But was the two-day Mount Congreve event the 'last hurrah' for the 'Big House' as it was rather grandiosely billed in some of the press reports, or was it simply the Rolls-Royce of car boot sales?

Mount Congreve near Kilmeaden, Co Waterford, was the ancestral home of the late banker and gardening enthusiast Ambrose Congreve, who died at the age of 104 while attending the 2011 Chelsea Flower Show. He had inherited the 18th-Century pile in 1963 and largely remodelled the house between 1965 and 1969. During his long lifetime he filled his residence with treasures and bric-a-brac acquired at sales in Dublin, London, Paris and other destinations.

But last week's auction was unlike many earlier Irish house sales. The sale of the contents of Carton House in Kildare and Malahide Castle in the Seventies saw family collections of paintings, furniture and valuables which had been assembled over centuries and were rooted in the house and the surrounding area sadly dispersed around the world.

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The contents of Mount Congreve were the acquired possessions of a wealthy man with a great eye for antiques, but they had little or no affinity with the generations of the family who occupied the house for the previous 250 years.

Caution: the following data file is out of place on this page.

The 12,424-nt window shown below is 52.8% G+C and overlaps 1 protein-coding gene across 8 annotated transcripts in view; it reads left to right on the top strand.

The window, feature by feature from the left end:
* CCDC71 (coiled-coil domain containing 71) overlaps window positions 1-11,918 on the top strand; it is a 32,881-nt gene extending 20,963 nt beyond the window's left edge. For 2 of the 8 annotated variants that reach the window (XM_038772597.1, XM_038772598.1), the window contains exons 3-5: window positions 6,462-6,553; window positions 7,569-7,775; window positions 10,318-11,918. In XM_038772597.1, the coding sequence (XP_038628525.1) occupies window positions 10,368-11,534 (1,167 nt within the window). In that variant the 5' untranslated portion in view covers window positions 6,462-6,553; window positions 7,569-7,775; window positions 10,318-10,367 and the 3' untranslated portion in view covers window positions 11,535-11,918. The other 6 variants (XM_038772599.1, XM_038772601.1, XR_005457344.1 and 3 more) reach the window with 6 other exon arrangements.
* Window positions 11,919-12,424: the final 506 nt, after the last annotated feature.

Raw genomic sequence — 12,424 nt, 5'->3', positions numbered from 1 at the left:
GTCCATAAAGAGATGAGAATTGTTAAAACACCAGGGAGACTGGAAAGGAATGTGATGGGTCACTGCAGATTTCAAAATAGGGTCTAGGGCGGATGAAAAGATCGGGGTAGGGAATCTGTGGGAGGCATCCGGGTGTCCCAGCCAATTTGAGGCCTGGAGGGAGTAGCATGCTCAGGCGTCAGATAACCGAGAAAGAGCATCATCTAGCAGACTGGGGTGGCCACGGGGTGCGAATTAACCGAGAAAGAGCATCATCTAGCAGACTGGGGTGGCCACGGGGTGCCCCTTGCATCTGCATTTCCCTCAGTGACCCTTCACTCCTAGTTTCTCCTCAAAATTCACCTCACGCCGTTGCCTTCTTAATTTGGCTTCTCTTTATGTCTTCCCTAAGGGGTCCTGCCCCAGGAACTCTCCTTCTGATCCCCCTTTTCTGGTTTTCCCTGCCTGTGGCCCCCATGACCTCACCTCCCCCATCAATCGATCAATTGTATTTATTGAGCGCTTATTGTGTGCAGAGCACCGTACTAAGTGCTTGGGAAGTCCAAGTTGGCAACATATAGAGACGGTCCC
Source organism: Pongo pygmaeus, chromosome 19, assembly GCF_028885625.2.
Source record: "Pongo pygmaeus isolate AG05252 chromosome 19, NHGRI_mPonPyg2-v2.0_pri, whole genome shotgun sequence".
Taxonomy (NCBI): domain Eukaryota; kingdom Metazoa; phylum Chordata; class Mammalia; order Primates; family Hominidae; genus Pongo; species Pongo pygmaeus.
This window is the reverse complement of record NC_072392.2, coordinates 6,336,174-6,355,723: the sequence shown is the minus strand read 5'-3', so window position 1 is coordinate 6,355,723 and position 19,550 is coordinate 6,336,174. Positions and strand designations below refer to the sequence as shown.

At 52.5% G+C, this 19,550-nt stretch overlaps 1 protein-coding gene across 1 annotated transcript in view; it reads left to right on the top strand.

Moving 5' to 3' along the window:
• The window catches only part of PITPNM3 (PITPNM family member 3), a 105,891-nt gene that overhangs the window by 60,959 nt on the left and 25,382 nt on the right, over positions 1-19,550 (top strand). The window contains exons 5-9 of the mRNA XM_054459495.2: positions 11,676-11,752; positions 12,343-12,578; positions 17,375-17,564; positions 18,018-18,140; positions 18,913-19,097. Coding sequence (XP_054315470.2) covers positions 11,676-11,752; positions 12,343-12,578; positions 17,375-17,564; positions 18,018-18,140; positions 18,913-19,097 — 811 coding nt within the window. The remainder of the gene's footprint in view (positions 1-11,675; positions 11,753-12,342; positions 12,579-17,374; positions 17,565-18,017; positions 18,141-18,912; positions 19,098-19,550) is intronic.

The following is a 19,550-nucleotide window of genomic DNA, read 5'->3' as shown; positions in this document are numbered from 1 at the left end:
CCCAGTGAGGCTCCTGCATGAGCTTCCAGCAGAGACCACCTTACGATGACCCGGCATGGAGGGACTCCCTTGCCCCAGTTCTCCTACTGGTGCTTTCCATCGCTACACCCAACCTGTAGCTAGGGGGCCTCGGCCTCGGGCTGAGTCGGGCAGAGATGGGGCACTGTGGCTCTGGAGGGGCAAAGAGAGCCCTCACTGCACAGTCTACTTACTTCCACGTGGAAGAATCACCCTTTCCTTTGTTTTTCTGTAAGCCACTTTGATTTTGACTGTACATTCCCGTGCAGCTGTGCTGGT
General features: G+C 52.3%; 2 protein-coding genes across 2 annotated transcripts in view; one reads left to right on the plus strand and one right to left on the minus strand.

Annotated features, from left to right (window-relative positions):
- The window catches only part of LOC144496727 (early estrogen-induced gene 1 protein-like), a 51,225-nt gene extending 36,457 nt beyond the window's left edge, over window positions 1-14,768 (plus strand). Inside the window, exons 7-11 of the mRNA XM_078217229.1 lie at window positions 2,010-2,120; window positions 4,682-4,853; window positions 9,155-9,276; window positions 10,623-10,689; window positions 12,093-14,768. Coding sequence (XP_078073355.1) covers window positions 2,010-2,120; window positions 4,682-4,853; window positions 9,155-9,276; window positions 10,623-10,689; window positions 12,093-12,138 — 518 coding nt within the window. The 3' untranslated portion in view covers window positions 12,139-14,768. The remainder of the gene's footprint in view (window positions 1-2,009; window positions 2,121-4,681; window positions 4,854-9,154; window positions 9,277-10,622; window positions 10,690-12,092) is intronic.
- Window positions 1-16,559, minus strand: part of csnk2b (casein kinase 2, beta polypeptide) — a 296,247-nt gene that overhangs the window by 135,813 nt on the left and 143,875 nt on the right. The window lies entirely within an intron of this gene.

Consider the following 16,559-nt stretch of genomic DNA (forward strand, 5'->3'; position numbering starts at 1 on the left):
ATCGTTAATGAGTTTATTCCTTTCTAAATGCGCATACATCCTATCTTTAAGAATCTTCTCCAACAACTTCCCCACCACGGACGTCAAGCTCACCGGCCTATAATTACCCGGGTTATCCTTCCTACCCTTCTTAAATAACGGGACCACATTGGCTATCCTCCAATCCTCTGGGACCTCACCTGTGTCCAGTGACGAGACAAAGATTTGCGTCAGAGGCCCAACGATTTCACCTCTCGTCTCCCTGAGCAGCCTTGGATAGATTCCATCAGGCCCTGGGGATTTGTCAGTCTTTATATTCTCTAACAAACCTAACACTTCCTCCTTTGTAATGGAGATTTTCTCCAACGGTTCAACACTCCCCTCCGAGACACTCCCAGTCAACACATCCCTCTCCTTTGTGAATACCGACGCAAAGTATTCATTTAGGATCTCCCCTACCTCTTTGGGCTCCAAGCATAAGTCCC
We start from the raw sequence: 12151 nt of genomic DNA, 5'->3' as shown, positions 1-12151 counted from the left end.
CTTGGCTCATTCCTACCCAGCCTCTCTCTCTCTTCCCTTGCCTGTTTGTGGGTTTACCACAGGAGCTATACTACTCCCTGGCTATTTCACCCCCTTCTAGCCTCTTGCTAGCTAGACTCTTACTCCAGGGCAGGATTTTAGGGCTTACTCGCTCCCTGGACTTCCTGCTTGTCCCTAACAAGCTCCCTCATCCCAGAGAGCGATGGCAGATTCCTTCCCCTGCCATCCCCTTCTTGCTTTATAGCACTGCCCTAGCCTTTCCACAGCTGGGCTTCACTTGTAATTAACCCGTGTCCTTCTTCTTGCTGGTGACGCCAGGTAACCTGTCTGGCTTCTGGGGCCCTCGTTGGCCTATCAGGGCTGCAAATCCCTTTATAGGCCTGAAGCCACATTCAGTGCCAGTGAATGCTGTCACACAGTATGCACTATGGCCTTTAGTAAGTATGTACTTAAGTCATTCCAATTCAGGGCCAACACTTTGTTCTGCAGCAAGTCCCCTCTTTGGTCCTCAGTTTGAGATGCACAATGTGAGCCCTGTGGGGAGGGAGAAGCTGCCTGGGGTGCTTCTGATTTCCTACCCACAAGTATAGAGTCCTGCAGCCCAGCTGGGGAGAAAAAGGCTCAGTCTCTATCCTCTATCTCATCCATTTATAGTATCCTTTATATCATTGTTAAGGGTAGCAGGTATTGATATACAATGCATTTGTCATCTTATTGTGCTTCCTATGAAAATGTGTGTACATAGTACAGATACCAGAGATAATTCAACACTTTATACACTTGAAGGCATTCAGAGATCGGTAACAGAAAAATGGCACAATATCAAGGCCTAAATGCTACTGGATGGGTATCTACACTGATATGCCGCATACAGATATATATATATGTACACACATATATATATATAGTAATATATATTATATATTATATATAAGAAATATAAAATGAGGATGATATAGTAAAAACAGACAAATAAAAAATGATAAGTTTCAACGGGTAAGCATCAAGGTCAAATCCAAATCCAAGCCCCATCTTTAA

Most of the really valuable and historic items had been sold last May at Christie's in London at a (€4.3m) sale jointly organised with Mealy's of Castlecomer with 120 lots titled 'Ireland's Secret Collection'. Probably the star attraction of that sale was a 7ft George II gilt wood overmantle once owned by the Maria Gunning, Countess of Coventry -- who died at the age of 27 from poisoning, believed to have been caused by her over-use of lead-based make-up -- which sold for €396,087, while a 'broth-bowl' dating from 1755 sold for €198,834. Both had been acquired by Mr Congreve from English stately homes before being brought to Waterford.

The description of Mount Congreve in media reports as 'the last Big House' has also provoked a lively discussion on the fate of great Irish houses still in private ownership.